Autarc Lunar Infrastructures

It is proposed to establish a Collaborative Research Centre (SFB) with the title “Autonomous Lunar Infrastructures (ALI)” at University of Bremen with several cooperating partners close by. Bremen is an important site in Germany where space related activities are concentrated with more than 1500 engineers and scientists working in the fields of development, production, operation and utilisation of orbital and exploration systems, satellites and launchers. Space companies as EADS Astrium, OHB-System AG and a number of university institutions like ZARM together with institutes from DLR and DFKI characterise the consolidation and clustering of space competences in this region. A further interesting partner for cooperation close by is AWI in Bremerhaven where polar and marine research is performed. It is the intention of the proposed Collaborative Research Centre (SFB) in Bremen to strongly interact with the relevant local industry and scientific community, exchange ideas, exploit synergies and prepare future activities by strengthening all partners and players, giving them a decisive advantage over other European competitors.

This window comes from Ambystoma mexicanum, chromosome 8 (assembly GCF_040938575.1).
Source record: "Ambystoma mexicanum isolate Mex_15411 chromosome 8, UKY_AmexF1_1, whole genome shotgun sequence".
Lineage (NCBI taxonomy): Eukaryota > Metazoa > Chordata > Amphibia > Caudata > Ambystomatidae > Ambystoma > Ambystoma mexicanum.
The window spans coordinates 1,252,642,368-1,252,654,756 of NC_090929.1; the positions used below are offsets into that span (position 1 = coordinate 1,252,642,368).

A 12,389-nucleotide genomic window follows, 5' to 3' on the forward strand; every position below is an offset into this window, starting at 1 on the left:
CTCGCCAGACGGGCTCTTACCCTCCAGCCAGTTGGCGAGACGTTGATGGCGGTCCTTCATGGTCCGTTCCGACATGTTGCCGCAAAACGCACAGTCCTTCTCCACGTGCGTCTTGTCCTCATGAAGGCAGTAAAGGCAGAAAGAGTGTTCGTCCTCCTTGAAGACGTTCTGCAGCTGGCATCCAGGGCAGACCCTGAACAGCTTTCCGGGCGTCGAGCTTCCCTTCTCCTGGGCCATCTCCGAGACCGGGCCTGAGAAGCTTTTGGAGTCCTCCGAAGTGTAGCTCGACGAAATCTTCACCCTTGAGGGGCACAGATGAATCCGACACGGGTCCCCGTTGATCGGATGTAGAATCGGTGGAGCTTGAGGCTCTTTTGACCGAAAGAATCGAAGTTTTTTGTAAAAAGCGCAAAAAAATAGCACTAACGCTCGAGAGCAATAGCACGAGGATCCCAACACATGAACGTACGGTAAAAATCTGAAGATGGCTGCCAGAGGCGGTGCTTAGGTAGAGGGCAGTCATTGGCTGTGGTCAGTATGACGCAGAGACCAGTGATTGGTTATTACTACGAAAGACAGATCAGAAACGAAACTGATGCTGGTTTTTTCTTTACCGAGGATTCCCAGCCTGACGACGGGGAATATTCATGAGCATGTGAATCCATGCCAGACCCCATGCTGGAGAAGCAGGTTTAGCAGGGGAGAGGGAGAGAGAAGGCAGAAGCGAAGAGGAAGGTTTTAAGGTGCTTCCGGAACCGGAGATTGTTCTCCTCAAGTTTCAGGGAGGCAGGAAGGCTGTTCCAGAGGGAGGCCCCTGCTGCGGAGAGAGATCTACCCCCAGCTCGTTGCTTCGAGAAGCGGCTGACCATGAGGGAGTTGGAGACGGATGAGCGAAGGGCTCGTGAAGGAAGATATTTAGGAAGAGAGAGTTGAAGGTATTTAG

With regard to the above mentioned scientific tasks, a set of relevant research projects is defined below and thematically combined into five project groups:

          A) Base Construction and Materials

          B) Mobile Infrastructures

          C) Environment and Resources Prospecting/Processing

          D) Energy Supply & Night-time Survival

          E) Communication/Navigation

Excluded from the considerations are:

     transport between Earth and Moon
     medical and sociological aspects of the crew (including life support)
     nuclear energy

Within the scope of the planned work key technologies will be developed in each of the project groups up to the level of prototypes (breadboard or down-scaled demonstration hardware) which will be tested in cooperation with AWI in later funding periods under demanding conditions in the Antarctic. Besides the low temperatures and the increased UV radiation due to ozone depletion in the southern hemisphere, the Antarctic winter over nearly half a year without sunlight (partly with temperatures as low as -90°C) serves as an unrivalled challenge for every prototype, which can hardly be found at other places on the earth.